I have created a big Ontology (.owl) and I'm now in the reasoning step. In fact, the problem is how to ensure a scalable reasoning for my ontology. I have searched in literature and I found that Big Data can be an adequate solution for that. Unfortunately, I found that Map-reduce can't accept as input OWL file. In addition semantic language as SWRL, SPARQL can not be used.

My questions are:

should I change the owl file with others?

How to transform Rules (SWRL for example) in an acceptable format with Map-reduce?


  • Please update your question with the kind of reasoning you need, w3.org/TR/owl2-profiles/#Introduction without that input it should be near from impossible to answer. You can also look here stackoverflow.com/questions/3346396/…. Your assertion on SPARQL against OWL is wrong; SPARQL can be used with OWL, sometime on bigdata too. Please provide the 'literature' you have found. – Galigator Oct 6 '17 at 11:31
  • Thanks for your answer. I want to execute (if--> then) rules in my ontology. but I found a problem of scalability. The reasoner indicates to me (out of memory) so I think to integrate Big data technologies. the problem that I don't have any idea on how to execute these rules in Map-reduce for example. A literature review that I read are: "Efficient SPARQL Query Processing in MapReduce through Data Partitioning and Indexing", "Scalable Distributed Reasoning using MapReduce", "RDFS/OWL reasoning using the MapReduce framework", "Parsing and Mapping of OWL Ontology Using MapReduce into Hadoop", – Talya Oct 6 '17 at 16:39
  • Please update you question, not the comment. From what I understand, you are looking for a way of applying SPARQL on big ontology; If so update your question, be extra-details or no one will answer. – Galigator Oct 6 '17 at 17:51

"Big data can be an adequate solution to that" is too simple a statement for this problem.

Ensuring scalability of OWL ontologies is a very complex issue. The main variables involved are number of axioms and expressivity of the ontology; however, these are not always the most important characteristics. A lot depends also on the api used and, for apis where the reasoning step is separate from parsing, which reasoner is being used.

SWRL rules add another level of complexity, as they are of (almost) arbitrary complexity - so it is not possible to guarantee scalability in general. For specific ontologies and specific sets of rules, it is possible to provide better guesses.

A translation to a MapReduce format /might/ help, but there is no standard transformation as far as I'm aware, and it would be quite complex to guarantee that the transformation preserves the semantics of the ontology and of the rule entailments. So, the task would amount to rewrite the data in a way that allows you to answer the queries you need to run, but this might prove impossible, depending on the specific ontology.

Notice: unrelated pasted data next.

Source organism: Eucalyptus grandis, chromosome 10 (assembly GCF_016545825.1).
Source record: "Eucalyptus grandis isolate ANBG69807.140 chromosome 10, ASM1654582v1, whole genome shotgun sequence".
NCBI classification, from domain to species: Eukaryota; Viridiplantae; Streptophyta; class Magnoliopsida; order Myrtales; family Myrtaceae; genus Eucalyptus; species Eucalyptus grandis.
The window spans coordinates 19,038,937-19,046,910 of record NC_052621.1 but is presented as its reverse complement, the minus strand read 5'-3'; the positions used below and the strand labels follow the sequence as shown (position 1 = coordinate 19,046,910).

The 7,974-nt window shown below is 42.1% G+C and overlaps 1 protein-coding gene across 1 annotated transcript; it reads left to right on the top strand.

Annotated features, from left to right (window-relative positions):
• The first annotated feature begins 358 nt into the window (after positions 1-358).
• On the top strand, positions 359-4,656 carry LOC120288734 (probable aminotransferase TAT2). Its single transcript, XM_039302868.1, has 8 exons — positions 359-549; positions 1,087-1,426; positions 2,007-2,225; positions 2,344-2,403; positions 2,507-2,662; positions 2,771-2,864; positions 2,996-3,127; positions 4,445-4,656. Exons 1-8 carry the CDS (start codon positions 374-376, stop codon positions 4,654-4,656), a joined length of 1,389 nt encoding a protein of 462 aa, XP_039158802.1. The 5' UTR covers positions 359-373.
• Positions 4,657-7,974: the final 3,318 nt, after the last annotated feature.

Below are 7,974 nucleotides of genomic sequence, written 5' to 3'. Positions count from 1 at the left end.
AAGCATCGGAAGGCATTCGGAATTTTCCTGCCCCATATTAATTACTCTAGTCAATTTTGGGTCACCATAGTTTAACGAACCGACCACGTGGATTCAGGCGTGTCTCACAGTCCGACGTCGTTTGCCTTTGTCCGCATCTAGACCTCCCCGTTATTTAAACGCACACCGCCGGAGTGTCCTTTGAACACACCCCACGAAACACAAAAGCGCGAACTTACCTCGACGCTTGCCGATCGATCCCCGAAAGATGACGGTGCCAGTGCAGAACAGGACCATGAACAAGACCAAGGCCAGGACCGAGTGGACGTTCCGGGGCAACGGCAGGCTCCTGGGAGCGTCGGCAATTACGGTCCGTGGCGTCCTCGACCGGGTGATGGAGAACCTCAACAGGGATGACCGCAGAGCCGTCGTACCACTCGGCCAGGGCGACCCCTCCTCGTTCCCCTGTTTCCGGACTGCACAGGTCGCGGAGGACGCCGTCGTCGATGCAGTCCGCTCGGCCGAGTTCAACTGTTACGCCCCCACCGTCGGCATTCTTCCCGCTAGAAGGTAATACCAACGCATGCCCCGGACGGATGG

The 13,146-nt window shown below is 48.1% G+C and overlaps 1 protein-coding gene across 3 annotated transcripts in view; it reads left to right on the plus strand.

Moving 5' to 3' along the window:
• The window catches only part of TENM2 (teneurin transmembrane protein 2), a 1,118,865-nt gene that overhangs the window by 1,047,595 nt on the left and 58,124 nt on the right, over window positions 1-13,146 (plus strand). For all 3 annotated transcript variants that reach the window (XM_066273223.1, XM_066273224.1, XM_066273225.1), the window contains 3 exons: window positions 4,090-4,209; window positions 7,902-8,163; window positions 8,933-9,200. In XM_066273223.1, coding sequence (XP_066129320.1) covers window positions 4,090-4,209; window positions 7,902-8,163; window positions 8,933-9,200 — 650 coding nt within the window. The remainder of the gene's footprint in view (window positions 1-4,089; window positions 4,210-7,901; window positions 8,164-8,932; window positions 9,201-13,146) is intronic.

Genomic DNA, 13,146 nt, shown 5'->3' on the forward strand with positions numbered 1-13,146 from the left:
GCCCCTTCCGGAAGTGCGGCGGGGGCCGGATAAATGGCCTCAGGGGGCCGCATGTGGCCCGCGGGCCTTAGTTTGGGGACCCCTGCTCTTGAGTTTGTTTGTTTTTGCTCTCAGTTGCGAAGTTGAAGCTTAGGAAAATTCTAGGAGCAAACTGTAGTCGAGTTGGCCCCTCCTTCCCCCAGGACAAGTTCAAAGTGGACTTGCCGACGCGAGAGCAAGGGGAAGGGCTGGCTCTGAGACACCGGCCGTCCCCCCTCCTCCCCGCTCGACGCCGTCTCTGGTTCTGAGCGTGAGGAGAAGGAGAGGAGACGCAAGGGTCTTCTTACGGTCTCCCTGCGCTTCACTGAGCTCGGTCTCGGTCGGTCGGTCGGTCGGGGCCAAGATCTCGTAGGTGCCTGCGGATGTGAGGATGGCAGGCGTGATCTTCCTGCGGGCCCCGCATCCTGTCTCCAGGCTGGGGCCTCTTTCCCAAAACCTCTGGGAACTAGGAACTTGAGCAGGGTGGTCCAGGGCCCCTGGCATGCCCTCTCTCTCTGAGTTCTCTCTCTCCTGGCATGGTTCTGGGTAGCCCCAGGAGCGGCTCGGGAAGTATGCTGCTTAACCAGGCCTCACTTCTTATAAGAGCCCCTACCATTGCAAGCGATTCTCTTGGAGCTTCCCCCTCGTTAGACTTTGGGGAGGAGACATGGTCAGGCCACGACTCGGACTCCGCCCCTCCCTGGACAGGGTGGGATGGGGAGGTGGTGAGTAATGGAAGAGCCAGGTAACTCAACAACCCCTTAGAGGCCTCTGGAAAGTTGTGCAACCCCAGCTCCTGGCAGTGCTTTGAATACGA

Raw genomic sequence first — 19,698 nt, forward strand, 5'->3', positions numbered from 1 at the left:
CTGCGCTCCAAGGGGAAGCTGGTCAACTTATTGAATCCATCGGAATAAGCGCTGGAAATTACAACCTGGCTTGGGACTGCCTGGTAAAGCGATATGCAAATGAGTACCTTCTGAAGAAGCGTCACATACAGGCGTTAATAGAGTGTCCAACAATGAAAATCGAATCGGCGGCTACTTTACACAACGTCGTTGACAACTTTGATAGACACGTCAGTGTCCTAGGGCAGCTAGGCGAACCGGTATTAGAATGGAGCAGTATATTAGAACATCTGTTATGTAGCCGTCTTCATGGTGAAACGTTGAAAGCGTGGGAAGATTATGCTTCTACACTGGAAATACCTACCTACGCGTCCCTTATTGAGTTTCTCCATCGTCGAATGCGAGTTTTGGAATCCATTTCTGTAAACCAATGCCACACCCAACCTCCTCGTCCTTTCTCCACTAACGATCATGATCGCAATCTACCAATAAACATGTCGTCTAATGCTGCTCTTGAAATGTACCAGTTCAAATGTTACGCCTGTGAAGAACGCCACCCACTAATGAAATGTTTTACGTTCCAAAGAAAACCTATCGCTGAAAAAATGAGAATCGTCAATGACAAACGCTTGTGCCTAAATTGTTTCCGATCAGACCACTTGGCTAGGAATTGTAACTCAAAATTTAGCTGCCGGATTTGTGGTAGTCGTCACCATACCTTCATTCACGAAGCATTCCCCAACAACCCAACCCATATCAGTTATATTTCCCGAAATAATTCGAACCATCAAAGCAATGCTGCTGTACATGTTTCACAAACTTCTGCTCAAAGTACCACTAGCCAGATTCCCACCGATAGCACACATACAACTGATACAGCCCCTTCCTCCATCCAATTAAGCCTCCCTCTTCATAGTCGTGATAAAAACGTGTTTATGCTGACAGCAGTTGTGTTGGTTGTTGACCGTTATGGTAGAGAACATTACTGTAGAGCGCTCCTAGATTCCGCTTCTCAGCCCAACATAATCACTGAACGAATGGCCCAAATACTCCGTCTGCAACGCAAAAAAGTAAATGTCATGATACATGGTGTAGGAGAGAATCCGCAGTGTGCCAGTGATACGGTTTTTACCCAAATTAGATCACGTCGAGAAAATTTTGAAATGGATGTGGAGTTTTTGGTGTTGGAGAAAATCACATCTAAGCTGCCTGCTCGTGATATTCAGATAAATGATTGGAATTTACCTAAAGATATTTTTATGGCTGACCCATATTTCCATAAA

On the other hand, what is the size of this ontology and the amount of memory you allocated to the task?

  • Thank you very much. my ontology count more than 30000 Axiom. But the size is not fixed, it can grow more. After reading your answer, can you please help to found answer in my questions: can I use OWL file with Mapreduce (or other Big data technologies). can I execute SWRL rules with big data technologies? as the SWRL rules add a level of complexity to my ontology, how may resolve this (should I choose another way of reasoning)? if it is the case what should I do? Thank you very much – Talya Oct 15 '17 at 11:02
  • What is the amount of memory you have allocated, and the expressivity of the ontology? – Ignazio Oct 15 '17 at 11:14
  • Short answer: this is not possible with existing libraries. Long answer: this touches on a number of open research problems, so there are strategies that might be useful but their feasibility is currently unknown. For example: atomic decomposition might help, but it needs to be incremental (Google for research papers on incremental atomic decomposition) and the reasoner used needs to support SWRL rules. And the ontology needs to be amenable to atomic decomposition - not all ontologies can be reduced in size that way. – Ignazio Oct 15 '17 at 11:18
  • Thank you. The expressivity of my ontology is ALE(D). And the allocated memory is 1GO. what about the distributed reasoning? – Talya Oct 15 '17 at 18:31
  • You should try ELK for your ontology - it's the fastest reasoner for that profile. Regarding distributed reasoning, I'm not aware of any implementation. – Ignazio Oct 15 '17 at 21:25

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